How To Do A Cutback In Bodyboarding

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As a bodyboarder, performing a cutback is an essential skill to master. It allows you to change direction mid-wave and maximize your time on the wave face. In this article, we will teach you step-by-step how to perform a cutback, including techniques, tips, and common mistakes to avoid.


What is a cutback in bodyboarding?

In bodyboarding, a “cutback” is a fundamental maneuver performed by riders to change direction on a wave. It is commonly used to regain speed or set up for another maneuver. The cutback involves redirecting the board sharply back towards the breaking part of the wave after riding towards the shoulder (the sloping part of the wave face).

To execute a cutback, a bodyboarder typically starts by angling their board down the face of the wave and generating speed. As they approach the shoulder of the wave, they lean into the wave and apply pressure on the inside rail of the board, which helps to pivot the board. The rider then shifts their weight to the back foot and uses their arms and upper body to initiate the turn. By digging the inside rail into the face of the wave, the rider redirects the board back towards the power source of the wave, allowing them to maintain speed and continue riding.

The cutback is a versatile maneuver that can be adjusted in terms of the angle and intensity, depending on the wave conditions and the rider’s preferences. It is often combined with other maneuvers such as bottom turns, top turns, and aerial maneuvers to create fluid and dynamic bodyboarding rides.


How to set up for a cutback?

Before attempting a cutback, it’s essential to have good wave selection and positioning. You should choose a wave with enough speed and momentum, so you can carry out the maneuver. As you approach the bottom turn or the top of the wave, shift your weight to your back foot and start carving towards the wave’s white water.


What is the proper body positioning for a cutback?

A proper body positioning is fundamental to performing a successful cutback. As you approach the white water, you should lean back and shift your weight onto your back foot. Keep your upper body and head facing forward, and your shoulders and arms relaxed. Your rear hand should be positioned on the tail of the board to provide extra control and stability.


How do you carve for a cutback?

Carving is the key to performing a proper cutback. As you approach the white water, shift your weight onto your back foot and start carving in a horizontal motion. Use your hips and lower body to initiate the turn, and keep your upper body stable. The angle of the carve should be around 45 degrees, and you should aim to cut back towards the wave’s pocket.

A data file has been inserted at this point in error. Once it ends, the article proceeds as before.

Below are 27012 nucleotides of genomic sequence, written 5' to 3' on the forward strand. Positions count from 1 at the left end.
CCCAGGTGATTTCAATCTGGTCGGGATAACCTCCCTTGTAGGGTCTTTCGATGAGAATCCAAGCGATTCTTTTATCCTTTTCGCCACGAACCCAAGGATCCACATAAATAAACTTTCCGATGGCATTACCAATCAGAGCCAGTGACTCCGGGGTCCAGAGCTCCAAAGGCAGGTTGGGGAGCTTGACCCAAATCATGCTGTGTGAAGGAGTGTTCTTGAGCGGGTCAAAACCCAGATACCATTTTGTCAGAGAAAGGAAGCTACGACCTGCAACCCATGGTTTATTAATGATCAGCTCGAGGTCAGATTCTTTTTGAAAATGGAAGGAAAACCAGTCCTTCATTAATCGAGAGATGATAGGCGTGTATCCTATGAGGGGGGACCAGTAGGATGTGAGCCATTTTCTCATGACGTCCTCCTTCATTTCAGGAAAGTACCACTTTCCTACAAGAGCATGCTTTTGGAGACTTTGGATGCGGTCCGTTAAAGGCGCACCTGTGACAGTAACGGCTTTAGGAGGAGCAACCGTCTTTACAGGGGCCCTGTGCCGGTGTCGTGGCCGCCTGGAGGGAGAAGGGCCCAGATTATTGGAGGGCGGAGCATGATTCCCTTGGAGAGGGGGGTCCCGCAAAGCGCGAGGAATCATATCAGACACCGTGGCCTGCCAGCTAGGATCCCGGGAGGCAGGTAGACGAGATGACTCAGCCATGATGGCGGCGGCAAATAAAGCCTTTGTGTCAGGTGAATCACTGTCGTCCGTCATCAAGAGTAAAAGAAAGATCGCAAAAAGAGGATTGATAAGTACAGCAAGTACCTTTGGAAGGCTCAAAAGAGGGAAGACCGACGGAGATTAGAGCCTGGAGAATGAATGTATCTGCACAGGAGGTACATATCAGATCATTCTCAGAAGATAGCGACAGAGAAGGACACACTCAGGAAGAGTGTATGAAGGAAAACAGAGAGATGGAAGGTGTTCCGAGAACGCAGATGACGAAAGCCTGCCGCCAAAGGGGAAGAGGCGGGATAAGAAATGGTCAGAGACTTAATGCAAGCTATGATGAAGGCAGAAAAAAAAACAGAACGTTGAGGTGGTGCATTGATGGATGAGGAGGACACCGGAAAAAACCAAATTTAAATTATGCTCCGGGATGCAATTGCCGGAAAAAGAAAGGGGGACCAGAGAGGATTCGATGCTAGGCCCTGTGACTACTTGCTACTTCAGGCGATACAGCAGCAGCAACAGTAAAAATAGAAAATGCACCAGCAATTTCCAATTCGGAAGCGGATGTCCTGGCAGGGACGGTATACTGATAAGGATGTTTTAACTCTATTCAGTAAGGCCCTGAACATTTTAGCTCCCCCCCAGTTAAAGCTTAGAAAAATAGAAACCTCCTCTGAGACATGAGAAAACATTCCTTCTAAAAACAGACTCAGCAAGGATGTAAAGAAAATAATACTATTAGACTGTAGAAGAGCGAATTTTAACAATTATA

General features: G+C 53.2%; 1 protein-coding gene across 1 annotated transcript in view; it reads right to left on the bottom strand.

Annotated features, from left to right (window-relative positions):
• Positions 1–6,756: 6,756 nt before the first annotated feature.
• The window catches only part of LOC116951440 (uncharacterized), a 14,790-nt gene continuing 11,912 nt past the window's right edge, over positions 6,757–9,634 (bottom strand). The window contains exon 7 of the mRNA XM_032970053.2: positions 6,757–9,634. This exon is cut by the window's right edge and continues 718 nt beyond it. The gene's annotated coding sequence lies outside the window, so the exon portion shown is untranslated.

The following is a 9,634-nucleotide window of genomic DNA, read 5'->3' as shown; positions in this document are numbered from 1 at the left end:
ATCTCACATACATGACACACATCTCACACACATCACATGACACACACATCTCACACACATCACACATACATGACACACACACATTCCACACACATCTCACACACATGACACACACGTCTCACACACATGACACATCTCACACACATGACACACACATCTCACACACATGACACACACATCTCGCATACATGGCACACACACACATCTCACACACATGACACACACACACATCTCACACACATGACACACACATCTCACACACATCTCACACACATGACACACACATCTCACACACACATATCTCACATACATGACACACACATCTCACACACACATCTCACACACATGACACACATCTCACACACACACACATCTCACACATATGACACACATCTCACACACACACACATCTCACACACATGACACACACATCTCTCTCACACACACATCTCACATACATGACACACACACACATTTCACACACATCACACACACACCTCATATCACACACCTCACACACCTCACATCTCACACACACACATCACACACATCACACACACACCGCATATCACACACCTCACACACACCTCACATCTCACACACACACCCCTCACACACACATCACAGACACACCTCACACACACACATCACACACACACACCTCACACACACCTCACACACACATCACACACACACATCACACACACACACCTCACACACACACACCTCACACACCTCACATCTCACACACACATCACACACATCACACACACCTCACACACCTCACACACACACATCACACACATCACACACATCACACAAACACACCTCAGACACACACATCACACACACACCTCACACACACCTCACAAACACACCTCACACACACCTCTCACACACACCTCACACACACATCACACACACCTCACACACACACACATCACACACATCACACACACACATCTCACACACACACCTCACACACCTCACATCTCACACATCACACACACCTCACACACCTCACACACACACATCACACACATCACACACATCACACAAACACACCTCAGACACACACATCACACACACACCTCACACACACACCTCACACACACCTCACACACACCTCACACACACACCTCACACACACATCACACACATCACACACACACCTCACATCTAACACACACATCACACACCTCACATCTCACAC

What is the importance of timing in a cutback?

Timing is crucial in executing a cutback successfully. It’s essential to read the wave and anticipate the timing of the maneuver. As you approach the white water, wait for the wave to break and start carving just before the section hits you. This timing will allow you to generate more speed and maximize the maneuver’s potential.


What are the common mistakes to avoid when attempting a cutback?

There are some common mistakes that bodyboarders make when attempting a cutback. These include:

– Poor wave selection: Choosing the wrong wave with insufficient speed and power for the maneuver.
– Incorrect positioning: Failing to position yourself correctly on the wave face before attempting the cutback.
– Lack of speed: Not generating enough speed before attempting the maneuver.
– Overturning: Carving too sharply, which can cause you to lose control and wipe out.
– Poor weight distribution: Failing to shift your weight onto the back foot, which can affect the maneuver’s power and stability.
– Bad timing: Starting the carve too early or too late can affect the maneuver’s speed and direction.



In conclusion, performing a cutback requires good timing, body positioning, and balance. It’s a fundamental skill for bodyboarders and a great way to change direction mid-wave. By following the step-by-step guide outlined in this article and avoiding common mistakes, you’ll be able to execute a successful cutback and improve your bodyboarding technique.

Josh Mitchell

Josh Mitchell

"I live and breath boardriding"

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